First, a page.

In its simplest form, an exporter requires an importer to prepay for goods shipped. The importer naturally wants to reduce risk by asking the exporter to document that the goods have been shipped. The importer’s bank assists by providing a letter of credit to the exporter (or the exporter’s bank) providing for payment upon presentation of certain documents, such as a bill of lading.
The exporter’s bank may make a loan to the exporter on the basis of the export contract. The type of document used in the process depends on the nature of the transaction and how evidence of performance can be shown (i.e. bill of lading to show shipment). It is useful to note that banks only deal with documents and not the actual goods, services or performance to which the documents may be relating to.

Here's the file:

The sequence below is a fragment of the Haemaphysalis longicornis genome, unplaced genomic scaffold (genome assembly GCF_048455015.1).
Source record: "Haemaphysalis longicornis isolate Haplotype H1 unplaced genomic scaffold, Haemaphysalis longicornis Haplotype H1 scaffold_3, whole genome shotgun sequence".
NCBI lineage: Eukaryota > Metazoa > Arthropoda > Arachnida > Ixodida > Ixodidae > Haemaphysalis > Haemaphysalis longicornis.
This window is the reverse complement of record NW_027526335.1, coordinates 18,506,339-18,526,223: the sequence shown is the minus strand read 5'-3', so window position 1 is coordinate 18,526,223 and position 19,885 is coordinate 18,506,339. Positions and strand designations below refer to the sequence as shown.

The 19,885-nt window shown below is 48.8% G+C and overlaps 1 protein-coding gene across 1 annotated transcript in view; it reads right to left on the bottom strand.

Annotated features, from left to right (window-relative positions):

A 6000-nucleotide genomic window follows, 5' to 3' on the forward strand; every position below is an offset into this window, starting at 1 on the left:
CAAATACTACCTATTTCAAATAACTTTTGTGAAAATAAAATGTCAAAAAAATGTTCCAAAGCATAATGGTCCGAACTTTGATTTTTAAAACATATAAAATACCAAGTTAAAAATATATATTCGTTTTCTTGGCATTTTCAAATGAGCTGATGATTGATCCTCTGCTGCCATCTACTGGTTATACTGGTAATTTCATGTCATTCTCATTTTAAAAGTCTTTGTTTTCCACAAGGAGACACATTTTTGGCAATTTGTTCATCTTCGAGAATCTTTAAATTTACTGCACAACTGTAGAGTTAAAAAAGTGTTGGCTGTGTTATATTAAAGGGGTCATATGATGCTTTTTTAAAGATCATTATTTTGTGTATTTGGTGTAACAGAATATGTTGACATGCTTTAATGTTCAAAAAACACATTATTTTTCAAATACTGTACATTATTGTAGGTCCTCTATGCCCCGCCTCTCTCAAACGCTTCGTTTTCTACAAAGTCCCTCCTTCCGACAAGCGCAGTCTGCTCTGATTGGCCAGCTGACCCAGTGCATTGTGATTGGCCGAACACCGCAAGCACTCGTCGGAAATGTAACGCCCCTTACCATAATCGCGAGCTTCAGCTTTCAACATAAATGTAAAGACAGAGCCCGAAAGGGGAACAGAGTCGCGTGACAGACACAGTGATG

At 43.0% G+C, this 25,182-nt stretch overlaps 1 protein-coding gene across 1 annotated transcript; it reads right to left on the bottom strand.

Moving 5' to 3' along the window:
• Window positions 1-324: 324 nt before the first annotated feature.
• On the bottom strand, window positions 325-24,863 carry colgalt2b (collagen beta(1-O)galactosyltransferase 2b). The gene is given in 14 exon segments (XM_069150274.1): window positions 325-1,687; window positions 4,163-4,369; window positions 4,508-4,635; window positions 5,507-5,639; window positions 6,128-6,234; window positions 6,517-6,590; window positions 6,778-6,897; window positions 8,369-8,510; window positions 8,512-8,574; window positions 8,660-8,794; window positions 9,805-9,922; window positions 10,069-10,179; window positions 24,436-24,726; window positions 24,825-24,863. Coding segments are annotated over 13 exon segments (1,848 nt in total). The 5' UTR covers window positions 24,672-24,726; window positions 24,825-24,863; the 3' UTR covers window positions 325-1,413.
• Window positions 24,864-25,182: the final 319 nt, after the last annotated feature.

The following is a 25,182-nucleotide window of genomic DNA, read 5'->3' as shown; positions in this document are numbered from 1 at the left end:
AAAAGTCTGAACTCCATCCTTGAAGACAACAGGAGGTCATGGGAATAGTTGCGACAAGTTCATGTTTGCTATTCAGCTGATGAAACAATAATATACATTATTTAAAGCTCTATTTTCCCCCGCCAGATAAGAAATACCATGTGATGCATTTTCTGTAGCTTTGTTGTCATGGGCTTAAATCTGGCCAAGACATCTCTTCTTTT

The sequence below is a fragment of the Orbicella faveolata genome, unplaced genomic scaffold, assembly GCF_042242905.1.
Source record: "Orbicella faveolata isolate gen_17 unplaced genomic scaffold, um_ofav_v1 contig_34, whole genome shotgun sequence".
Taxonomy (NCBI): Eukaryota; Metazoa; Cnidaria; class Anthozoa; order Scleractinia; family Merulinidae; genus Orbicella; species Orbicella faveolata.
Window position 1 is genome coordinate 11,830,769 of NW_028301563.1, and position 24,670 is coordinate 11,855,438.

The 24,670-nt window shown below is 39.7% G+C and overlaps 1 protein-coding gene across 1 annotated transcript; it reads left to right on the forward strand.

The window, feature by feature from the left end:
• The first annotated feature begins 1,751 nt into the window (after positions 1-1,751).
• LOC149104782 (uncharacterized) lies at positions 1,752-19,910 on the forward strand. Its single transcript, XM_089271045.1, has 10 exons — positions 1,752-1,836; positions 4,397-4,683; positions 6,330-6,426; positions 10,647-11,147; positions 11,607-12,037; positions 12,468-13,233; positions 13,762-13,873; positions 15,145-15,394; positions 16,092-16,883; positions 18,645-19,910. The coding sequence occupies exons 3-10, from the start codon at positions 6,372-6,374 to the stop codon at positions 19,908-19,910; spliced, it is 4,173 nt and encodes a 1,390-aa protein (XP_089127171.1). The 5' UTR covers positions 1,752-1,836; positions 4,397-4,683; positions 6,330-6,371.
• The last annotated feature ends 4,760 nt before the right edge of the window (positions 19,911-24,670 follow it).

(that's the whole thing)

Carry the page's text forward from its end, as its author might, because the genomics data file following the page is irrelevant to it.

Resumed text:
MN2 was established to help provide trade information and help signpost businesses to find the most appropriate form of funding. We have an established network of non-bank and bank funders, partners and support structures which can assist you in structuring a successful trade deal.
MN2 Trade finance products and solutions are structured around client’s business needs in imports, exports, re-exports, guarantees and short-term financing. Our product suite include letters of credit and letters of guarantee.
For further details please email us on email@example.com with your requirements.